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Easter Island Head moai

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If you want me make some of yours, just ask me in Instagram Direct @boris3dstudio https://www.instagram.com/boris3dstudio/

Model is not healed. I have no time for it now. If you fix it for print, make a Remix, or send me a model for re-upload it.

Easter Island (Rapa Nui: Rapa Nui, Spanish: Isla de Pascua) is a Chilean island in the southeastern Pacific Ocean, at the southeasternmost point of the Polynesian Triangle in Oceania. Easter Island is most famous for its nearly 1,000 extant monumental statues, called moai, created by the early Rapa Nui people. In 1995, UNESCO named Easter Island a World Heritage Site, with much of the island protected within Rapa Nui National Park.

It is believed that Easter Island's Polynesian inhabitants arrived on Easter Island sometime near 1200 AD.[3] They created a thriving and industrious culture, as evidenced by the island's numerous enormous stone moai and other artifacts. However, land clearing for cultivation and the introduction of the Polynesian rat led to gradual deforestation.[3] By the time of European arrival in 1722, the island's population was estimated to be 2,000–3,000. European diseases, Peruvian slave raiding expeditions in the 1860s, and emigration to other islands, e.g. Tahiti, further depleted the population, reducing it to a low of 111 native inhabitants in 1877.[4]

Chile annexed Easter Island in 1888. In 1966, the Rapa Nui were granted Chilean citizenship. In 2007 the island gained the constitutional status of "special territory." Administratively, it belongs to the Valparaíso Region, comprising a single commune of the Province Isla de Pascua.[5] The 2017 Chilean census registered 7,750 people on the island, of whom 3,512 (45%) considered themselves Rapa Nui.[6]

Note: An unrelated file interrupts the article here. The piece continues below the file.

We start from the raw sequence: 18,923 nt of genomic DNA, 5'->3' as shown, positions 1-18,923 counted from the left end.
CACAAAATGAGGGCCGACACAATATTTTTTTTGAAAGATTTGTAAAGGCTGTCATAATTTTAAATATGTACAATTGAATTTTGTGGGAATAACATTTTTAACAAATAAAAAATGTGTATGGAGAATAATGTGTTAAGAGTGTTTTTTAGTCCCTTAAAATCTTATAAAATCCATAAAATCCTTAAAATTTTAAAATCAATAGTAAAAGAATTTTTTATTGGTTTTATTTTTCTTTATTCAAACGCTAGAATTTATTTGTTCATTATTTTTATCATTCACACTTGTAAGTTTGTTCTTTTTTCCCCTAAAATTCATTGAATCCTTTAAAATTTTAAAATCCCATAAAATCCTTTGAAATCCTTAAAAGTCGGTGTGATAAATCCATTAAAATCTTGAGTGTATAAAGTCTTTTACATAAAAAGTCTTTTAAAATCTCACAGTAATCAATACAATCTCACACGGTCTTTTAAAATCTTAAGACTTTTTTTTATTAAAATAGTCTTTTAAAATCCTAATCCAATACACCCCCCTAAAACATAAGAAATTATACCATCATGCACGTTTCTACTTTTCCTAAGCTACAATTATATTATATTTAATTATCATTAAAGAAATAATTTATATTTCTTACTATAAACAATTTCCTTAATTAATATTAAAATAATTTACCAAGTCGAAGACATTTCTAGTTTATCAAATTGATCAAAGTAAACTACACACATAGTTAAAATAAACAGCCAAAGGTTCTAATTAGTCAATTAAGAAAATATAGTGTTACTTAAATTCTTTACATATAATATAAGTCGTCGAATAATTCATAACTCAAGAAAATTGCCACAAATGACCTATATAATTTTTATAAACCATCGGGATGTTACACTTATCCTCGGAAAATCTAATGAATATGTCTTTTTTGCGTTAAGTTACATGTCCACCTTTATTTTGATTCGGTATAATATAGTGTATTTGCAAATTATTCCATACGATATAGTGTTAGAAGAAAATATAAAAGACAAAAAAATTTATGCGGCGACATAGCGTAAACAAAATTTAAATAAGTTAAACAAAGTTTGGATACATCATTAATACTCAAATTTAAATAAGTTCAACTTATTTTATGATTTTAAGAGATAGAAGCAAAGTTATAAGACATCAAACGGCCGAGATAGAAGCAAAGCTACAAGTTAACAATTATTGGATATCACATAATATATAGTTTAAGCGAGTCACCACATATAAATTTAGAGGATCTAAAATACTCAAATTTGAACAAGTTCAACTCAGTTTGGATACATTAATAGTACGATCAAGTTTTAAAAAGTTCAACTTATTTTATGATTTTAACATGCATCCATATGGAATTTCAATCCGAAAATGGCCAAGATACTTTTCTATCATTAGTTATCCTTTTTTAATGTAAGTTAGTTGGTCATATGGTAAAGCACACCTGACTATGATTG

Easter Island is one of the most remote inhabited islands in the world.[7] The nearest inhabited land (around 50 residents in 2013) is Pitcairn Island, 2,075 kilometres (1,289 mi) away;[8] the nearest town with a population over 500 is Rikitea, on the island of Mangareva, 2,606 km (1,619 mi) away; the nearest continental point lies in central Chile, 3,512 kilometres (2,182 mi) away.

Easter Island is considered part of Insular Chile.

Moai /ˈmoʊ.aɪ/ (About this soundlisten), or mo‘ai, are monolithic human figures carved by the Rapa Nui people on Easter Island in eastern Polynesia between the years 1250 and 1500.[1][2] Nearly half are still at Rano Raraku, the main moai quarry, hundreds were transported from there and set on stone platforms called ahu around the island's perimeter. Almost all moai have overly large heads three-eighths the size of the whole statue. The moai are chiefly the living faces (aringa ora) of deified ancestors (aringa ora ata tepuna).[3] The statues still gazed inland across their clan lands when Europeans first visited the island in 1722, but all of them had fallen by the latter part of the 19th century.[4]

The production and transportation of the more than 900 statues[5][6] is considered a remarkable creative and physical feat.[7] The tallest moai erected, called Paro, was almost 10 metres (33 ft) high and weighed 82 tonnes (90.4 short tons).[8][9] The heaviest moai erected was a shorter but squatter moai at Ahu Tongariki, weighing 86 tonnes. One unfinished sculpture, if completed, would have been approximately 21 m (69 ft) tall, with a weight of about 145-165 tons (160-182 metric tons).[10] The moai were toppled in the late 18th and early 19th centuries, possibly as a result of European contact or internecine tribal wars.[11]

  • 3D model format: STL

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